People attend the Denver Rally, the world's largest celebration of both the legalization of cannabis and cannabis culture, May 21 in Denver. Attitudes toward the drug are changing , rules governing its use are shifting and more and more states are voting to legalize it.
With widespread acceptance will come, theoretically, more widespread use. And that raises a whole lot of interesting questions for public health researchers. How will legal marijuana affect our children? Or how about our sex lives? That latter question inspired a research project by Joseph Palamar and his colleagues at New York University. This isn't a national sample by any means, and it's not meant to be. Rather, the purpose was to obtain a rigorous qualitative assessment of the different effects of alcohol and marijuana on people's sexual behaviors and to use this as a jumping-off point for future quantitative research.
Beer goggles are real. Respondents "overwhelmingly reported that alcohol use was more likely to negatively affect the partners they chose," the study found.
Once you start drinking, everybody looks good," a year-old female said. Marijuana use also was more associated with sex with people the respondents already knew — girlfriends and boyfriends, for instance. But alcohol "was commonly discussed in terms of having sex with strangers or someone new ," the study found.
Drunk sex often leads to regret. Stoned sex typically doesn't. One male said he accidentally fell asleep during sex while drunk. Another told of multiple instances where sex had to be interrupted because "I've had to stop and go hurl. One respondent said that marijuana use lessened his motivation to have sex.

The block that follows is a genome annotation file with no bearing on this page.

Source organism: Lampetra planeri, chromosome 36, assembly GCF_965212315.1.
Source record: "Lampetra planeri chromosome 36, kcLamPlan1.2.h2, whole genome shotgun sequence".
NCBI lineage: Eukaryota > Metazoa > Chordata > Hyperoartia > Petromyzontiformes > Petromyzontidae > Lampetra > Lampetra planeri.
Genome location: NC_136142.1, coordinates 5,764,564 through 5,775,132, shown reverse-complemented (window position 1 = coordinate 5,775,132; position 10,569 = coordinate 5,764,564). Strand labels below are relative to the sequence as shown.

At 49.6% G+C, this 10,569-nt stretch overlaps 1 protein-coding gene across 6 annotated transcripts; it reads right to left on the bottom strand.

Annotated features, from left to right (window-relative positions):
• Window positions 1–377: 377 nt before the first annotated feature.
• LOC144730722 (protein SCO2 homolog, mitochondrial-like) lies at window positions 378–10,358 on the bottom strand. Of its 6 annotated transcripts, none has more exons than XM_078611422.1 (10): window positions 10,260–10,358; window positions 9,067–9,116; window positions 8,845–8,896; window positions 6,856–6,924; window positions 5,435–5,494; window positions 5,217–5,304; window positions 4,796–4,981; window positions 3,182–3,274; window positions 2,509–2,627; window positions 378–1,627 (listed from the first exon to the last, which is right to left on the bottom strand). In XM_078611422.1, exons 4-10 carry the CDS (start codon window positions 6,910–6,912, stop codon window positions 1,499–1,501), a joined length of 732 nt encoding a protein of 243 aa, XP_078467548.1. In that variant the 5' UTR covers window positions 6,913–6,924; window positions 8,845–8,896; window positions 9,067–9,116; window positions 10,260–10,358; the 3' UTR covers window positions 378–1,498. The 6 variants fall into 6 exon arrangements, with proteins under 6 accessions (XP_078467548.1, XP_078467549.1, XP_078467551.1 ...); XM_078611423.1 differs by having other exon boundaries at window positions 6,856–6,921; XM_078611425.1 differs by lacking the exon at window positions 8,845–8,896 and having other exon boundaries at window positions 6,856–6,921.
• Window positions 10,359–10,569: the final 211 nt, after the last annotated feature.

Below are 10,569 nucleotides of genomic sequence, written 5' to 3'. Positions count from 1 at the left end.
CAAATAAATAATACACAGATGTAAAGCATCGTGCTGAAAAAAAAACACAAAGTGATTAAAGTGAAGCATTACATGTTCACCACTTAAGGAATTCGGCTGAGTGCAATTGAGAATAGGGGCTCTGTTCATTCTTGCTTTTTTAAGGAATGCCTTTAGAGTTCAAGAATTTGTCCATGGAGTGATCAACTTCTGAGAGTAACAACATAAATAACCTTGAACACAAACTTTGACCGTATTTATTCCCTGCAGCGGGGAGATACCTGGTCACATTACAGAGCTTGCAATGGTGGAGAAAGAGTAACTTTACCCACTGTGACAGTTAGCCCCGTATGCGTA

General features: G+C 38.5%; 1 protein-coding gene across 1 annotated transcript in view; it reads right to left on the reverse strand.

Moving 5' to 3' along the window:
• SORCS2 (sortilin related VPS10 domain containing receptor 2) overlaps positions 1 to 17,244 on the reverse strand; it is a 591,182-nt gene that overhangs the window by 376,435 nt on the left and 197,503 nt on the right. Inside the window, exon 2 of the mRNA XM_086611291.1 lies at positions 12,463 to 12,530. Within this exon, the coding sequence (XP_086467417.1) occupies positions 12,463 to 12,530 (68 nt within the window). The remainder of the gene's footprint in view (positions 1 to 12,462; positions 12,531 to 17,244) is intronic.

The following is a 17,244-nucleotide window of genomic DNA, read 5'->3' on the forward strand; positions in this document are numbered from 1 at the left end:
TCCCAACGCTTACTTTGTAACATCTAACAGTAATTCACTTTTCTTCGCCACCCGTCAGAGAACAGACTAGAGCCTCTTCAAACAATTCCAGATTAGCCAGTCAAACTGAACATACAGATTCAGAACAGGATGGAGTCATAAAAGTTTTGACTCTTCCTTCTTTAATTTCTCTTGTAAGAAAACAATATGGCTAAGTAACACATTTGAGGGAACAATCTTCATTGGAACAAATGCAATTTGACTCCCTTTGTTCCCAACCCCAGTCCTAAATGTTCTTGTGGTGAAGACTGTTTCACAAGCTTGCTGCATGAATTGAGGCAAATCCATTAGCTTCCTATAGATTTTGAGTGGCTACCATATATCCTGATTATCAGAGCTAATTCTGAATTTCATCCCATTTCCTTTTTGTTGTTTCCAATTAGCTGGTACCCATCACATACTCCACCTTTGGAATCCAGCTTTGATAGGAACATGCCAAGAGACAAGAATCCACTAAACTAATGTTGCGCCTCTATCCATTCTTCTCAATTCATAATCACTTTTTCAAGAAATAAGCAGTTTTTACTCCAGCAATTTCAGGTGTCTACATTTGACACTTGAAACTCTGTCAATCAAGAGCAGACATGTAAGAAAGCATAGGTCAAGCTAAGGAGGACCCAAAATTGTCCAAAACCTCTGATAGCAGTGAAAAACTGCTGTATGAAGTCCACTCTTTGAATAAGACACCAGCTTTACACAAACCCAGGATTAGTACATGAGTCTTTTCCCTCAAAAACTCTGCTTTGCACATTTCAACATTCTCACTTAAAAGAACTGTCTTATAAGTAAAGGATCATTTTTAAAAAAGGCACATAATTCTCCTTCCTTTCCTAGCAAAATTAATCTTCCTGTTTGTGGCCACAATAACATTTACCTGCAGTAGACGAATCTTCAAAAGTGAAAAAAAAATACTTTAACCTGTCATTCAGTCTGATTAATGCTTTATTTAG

Another reported that being high distracted her from the experience. The pleasure is usually better on marijuana. The study found that "alcohol tended to numb sensations and marijuana tended to enhance sensations. But that wasn't necessarily a good thing. It "sometimes lasts too long," one female respondent said. Drunk sex is riskier overall. People typically said they exercised poorer judgment when drunk than when stoned, and were more likely to blackout and forget whom they were with, what they were doing or whether they used protection.
Participants generally didn't note this type of behavior with marijuana and said that while under its effects, they felt more in control overall. Alcohol use seems to be closely associated with high-risk sexual behavior. Aside from the link with unprotected sex and the corresponding risk of unexpected pregnancy or sexually transmitted diseases, studies have also drawn disturbing parallels between alcohol use and sexual assault.
That link appeared even in the very small sample in Palamar's study: One out of the 12 women interviewed reported an instance of sexual assault while under the effects of alcohol. These negative consequences appear to be less pronounced with marijuana. Research found significantly lower incidences of domestic violence among couples who smoke marijuana, for instance. Christopher Ingraham writes about all things data. The story must be told.
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